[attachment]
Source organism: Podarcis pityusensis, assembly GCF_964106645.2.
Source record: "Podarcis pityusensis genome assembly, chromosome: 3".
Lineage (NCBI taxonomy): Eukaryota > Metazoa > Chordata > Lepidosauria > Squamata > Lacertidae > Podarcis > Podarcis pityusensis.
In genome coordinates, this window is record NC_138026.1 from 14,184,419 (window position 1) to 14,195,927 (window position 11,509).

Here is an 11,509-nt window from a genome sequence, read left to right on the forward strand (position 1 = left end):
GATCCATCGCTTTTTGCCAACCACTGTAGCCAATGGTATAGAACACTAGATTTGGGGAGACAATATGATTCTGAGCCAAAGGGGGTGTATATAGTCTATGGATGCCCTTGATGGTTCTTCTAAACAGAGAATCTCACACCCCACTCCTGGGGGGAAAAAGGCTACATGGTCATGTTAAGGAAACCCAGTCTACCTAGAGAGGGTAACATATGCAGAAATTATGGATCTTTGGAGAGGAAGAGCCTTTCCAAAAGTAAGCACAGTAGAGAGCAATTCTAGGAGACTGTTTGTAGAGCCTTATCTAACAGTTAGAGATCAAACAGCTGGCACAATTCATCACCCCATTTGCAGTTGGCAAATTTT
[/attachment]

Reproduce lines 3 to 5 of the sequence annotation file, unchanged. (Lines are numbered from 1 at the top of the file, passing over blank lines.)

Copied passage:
Lineage (NCBI taxonomy): Eukaryota > Metazoa > Chordata > Lepidosauria > Squamata > Lacertidae > Podarcis > Podarcis pityusensis.
In genome coordinates, this window is record NC_138026.1 from 14,184,419 (window position 1) to 14,195,927 (window position 11,509).

Here is an 11,509-nt window from a genome sequence, read left to right on the forward strand (position 1 = left end):